Efforts to re-establish a viable fishery in Lake Altus-Lugert will continue after recent sampling efforts that show the lake has not recovered from two deadly golden algae blooms.
"We are doing everything we can, because it is our highest priority," said Larry Cofer, southwest region fisheries supervisor for the Oklahoma Department of Wildlife Conservation.
Most of the aquatic wildlife in the lake was killed in the winter of 2012-13 as a result of a golden algae bloom that produced deadly toxins.
"It killed virtually every fish in the lake," Cofer said. "In this case, it left us with nothing, and we had to start over from scratch."
But there is reason for cautious optimism, he said. With record rainfall in May, a depleted Altus-Lugert has been refilled with fresh water. The lake held about 10 percent.
Signs were placed at Lake Altus-Lugert after the deadly golden algae bloom in the winter of 2012-13 asking visitors to help stop the spread of the invasive species. (Larry Cofer/ODWC) of its capacity just a month ago, but now it is about a half-foot above normal. Also, the salt content of the lake's water is now the lowest recorded since the initial golden algae bloom. Salty water is one condition that enables golden algae blooms.
"We're hoping that now when we stock fish -- forage fish first and then predators -- that we can get this thing to come back," Cofer said. "With the better water, we're hopeful for better results."
But the threat posed by golden algae in Altus-Lugert will remain there forever. "We'll never know when the golden algae is going to strike again," Cofer said. "It could be 20 years, or maybe never again."
Currently, no restrictions on fishing are in place at Altus-Lugert, but that could change when the Department is able to get forage fish and sport fish populations established. "If things started to go in our favor today, it's still going to take three years before fishing is available, because fish take time to mature," Cofer said.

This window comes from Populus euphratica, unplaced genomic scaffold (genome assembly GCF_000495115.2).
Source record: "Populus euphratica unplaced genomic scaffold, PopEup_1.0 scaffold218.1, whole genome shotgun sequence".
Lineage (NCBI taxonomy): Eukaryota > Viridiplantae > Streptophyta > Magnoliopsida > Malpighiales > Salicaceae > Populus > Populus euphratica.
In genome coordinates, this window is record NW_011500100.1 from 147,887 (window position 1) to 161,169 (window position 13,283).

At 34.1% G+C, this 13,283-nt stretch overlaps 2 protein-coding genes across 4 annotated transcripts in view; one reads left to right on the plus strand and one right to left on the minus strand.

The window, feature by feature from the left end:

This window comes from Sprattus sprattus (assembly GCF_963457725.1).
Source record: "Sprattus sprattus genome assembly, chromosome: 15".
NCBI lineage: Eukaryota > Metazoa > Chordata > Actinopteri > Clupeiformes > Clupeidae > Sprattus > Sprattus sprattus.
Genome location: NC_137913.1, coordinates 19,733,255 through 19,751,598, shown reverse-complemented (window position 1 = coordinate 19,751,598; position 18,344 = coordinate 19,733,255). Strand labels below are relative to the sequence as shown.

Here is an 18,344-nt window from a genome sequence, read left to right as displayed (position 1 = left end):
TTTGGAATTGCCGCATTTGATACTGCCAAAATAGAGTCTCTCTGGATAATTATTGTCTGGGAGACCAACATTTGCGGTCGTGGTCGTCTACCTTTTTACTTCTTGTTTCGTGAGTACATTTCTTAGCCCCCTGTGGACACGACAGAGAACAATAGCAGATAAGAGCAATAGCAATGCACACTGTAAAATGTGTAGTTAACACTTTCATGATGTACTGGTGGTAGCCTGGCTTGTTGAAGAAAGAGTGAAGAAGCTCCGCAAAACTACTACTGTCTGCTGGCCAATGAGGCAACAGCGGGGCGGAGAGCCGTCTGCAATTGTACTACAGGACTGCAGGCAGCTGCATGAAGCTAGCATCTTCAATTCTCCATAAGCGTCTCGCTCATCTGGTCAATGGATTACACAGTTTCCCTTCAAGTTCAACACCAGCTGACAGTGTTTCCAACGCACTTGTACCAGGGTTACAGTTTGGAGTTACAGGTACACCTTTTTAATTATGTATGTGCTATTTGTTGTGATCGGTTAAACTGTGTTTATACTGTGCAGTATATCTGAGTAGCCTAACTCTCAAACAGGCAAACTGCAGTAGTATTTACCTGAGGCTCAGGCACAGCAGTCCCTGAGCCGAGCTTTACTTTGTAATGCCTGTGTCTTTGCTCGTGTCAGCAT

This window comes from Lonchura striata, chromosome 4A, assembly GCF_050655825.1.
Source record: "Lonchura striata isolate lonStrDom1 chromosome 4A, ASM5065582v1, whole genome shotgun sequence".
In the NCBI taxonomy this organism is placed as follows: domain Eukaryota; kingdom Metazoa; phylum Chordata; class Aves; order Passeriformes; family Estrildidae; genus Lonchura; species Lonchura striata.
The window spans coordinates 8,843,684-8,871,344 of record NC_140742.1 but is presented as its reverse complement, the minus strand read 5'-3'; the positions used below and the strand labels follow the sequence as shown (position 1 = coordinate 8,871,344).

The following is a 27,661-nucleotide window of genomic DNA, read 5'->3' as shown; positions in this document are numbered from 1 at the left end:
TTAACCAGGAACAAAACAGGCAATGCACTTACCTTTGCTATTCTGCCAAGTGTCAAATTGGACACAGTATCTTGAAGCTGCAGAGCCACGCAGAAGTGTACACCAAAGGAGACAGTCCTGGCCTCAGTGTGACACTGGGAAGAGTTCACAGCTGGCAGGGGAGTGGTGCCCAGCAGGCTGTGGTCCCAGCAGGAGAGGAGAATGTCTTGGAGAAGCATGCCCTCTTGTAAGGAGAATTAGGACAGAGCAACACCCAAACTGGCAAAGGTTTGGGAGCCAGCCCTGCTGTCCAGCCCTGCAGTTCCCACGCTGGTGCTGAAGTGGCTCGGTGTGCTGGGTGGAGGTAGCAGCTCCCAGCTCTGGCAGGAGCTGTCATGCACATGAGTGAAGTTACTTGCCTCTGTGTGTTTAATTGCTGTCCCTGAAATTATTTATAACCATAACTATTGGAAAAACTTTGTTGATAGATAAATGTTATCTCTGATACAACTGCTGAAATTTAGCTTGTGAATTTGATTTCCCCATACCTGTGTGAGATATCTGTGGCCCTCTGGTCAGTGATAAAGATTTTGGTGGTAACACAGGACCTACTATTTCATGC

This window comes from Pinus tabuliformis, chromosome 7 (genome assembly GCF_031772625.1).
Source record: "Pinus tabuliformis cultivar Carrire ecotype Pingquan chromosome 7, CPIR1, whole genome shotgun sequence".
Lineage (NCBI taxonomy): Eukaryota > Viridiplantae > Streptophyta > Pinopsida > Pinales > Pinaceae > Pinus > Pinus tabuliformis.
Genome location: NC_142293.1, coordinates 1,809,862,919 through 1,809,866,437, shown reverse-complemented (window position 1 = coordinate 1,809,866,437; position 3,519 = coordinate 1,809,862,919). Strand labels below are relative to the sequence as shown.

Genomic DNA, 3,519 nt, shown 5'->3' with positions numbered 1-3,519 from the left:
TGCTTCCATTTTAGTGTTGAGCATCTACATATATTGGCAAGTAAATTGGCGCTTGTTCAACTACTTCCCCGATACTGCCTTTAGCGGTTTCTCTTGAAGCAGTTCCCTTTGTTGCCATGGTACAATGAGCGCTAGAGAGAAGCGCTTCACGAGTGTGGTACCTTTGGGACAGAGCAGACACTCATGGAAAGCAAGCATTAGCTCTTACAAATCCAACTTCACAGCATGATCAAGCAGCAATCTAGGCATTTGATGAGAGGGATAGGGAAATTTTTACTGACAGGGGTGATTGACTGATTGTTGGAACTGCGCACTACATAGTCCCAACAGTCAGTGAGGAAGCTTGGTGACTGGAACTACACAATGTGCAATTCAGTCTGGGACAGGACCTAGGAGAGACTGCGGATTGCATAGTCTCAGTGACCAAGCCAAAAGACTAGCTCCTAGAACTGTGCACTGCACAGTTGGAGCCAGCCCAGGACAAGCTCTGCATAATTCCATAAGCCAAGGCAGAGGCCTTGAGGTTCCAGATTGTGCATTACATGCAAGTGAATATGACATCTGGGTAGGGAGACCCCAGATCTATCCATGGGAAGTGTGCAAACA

Fisheries Division Chief Barry Bolton said the Wildlife Department will continue to monitor the situation at Altus-Lugert and make management recommendations as information becomes available.
"We are committed to make Altus-Lugert a fishing destination," he said. "We want to keep trying to restore that fishery."
After the initial golden algae bloom, biologists developed a plan to address the lake's future. In 2013, the Department began stocking the lake with shad and sunfish, so that a good forage base could be established. Cofer said minnows began to return to the lake on their own. When it appeared that a solid population of forage fish was present, the Department began stocking largemouth bass, crappie, walleye and channel catfish, Cofer said.
By spring 2014, biologists were encouraged by sampling results obtained by electrofishing and gill netting. Results showed a record number of channel catfish in the lake. It appeared that Altus-Lugert, a 6,400-acre impoundment in the Quartz Mountains of Greer and Kiowa counties, was recovering.
According to schedule, another round of fish sampling was conducted this May. Unfortunately, the sampling results showed that another golden algae bloom had struck in summer 2014, rendering the lake virtually lifeless again.
"Obviously we were disappointed and depressed, because we'd put a lot of work into restoring that lake," Cofer said. "So, we're starting from scratch again this year."